I am looking for an efficient way to perform nearest neighbor searches within a specified radius in a two-dimensional plane. According to Wikipedia, space-partitioning data structures, such as :

  • k-d trees,
  • r-trees,
  • octrees,
  • quadtrees,
  • cover trees,
  • metric trees,
  • locality-sensitive hashing,
  • and bins,

are often used for organizing points in a multi-dimensional space and can provide O(log n) performance for search and insert operations. However, in my case, the points in the two-dimensional plane are moving at each iteration, so I need to update the tree accordingly. Rebuilding the tree from scratch at each iteration seems easier, but I would like to avoid it if possible because the points only move slightly between iterations.

I have read that k-d trees are not naturally balanced, which could be an issue in my case. R-trees, on the other hand, are better suited for storing rectangles. Bin algorithms, on the other hand, are easy to implement and provide near-linear search performance within local bins.

I am working on an autonomous agent simulation where 1,000,000 agents are rendered in the GPU, and the CPU is responsible for computing the next movement of each agent. Each agent is influenced by other agents within its line of sight, or in other words, other agents within a circular sector of angle θ and radius r.

Given these considerations, what would be the best algorithms for my use case?

  • $\begingroup$ I doubt we can tell you which will be "best", as you haven't given any criteria for evaluating answers that we can use. The algorithm that is fastest might depend on your workload, and since that isn't available in the question, I doubt that this is answerable. We expect you to do a significant amount of work before asking. I would suggest that you try implementing these algorithms, evaluate how well they work on your data, and then see if some more specific question arises. $\endgroup$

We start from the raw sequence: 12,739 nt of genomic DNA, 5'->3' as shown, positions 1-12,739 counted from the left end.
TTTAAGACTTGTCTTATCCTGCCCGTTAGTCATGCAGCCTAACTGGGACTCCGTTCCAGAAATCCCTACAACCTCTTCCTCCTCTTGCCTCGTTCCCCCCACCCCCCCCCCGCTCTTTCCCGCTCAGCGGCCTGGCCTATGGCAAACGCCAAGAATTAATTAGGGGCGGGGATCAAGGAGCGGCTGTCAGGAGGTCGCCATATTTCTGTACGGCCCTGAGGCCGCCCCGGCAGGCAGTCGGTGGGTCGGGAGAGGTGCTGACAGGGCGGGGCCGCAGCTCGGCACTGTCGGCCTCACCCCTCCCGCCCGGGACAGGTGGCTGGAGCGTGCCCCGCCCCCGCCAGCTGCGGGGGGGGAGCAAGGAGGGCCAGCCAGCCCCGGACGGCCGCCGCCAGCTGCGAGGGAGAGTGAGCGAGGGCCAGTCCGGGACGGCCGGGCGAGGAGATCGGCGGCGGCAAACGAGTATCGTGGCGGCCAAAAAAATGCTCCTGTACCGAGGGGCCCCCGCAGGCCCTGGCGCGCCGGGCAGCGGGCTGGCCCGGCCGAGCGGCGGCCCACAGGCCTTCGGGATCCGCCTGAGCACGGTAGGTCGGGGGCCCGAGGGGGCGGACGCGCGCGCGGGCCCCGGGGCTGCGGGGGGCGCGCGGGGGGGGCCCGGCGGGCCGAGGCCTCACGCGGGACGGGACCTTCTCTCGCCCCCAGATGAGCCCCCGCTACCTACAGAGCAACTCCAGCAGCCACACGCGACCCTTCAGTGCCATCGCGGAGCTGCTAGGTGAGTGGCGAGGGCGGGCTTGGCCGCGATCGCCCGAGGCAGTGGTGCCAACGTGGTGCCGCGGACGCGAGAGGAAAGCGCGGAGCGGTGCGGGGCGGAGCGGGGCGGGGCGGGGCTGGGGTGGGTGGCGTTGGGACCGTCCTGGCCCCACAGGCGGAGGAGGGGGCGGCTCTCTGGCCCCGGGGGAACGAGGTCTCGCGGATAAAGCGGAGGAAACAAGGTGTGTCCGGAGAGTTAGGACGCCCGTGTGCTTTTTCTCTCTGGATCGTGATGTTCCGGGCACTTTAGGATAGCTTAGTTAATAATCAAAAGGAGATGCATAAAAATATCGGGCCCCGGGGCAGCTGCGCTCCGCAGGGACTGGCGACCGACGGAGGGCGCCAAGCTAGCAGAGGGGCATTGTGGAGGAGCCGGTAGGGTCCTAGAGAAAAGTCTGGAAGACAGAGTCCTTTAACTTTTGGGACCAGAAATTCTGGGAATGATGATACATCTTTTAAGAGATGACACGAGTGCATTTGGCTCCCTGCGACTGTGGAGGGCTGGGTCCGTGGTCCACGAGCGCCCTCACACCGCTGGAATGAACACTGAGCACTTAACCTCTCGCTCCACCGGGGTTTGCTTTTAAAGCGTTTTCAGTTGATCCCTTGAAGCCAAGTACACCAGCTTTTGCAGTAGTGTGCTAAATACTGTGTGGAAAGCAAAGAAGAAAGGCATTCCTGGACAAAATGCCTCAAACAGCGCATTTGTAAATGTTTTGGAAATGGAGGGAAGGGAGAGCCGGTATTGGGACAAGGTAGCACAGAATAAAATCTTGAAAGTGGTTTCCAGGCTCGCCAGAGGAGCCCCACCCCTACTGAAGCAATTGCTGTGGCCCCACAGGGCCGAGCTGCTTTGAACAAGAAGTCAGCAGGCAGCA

– D.W.
    Dec 21, 2022 at 23:30
  • $\begingroup$ Cross-posted: cs.stackexchange.com/q/156356/755, stackoverflow.com/q/74881515/781723. Please do not post the same question on multiple sites. $\endgroup$
    – D.W.
    Dec 23, 2022 at 20:16

1 Answer 1


I expect that nearly every data structure offers a way to update a particular value stored in the data structure.

For instance, with an quadtree, if the position of a point changes slightly, you can look its prior position in the data structure, check whether the new position lies within the same cell, and if not, traverse up the tree (to the parent, grandparent, etc.) to find the first region that contains the new position, and then traverse downward from there. If the point has moved only a little bit, that may be faster than deleting the old location and inserting the new location, or building a new quadtree from scratch.

I expect that a similar method can be applied to any space-partitioning tree.

I would suggest that you try implementing each of the standard data structures, with this refinement for updating positions that are already in the data structure, and evaluate how well each works on your dataset/workload. That should tell you which works best. If any more specific question arises out of that, you will be in a good position to ask a more focused question here.


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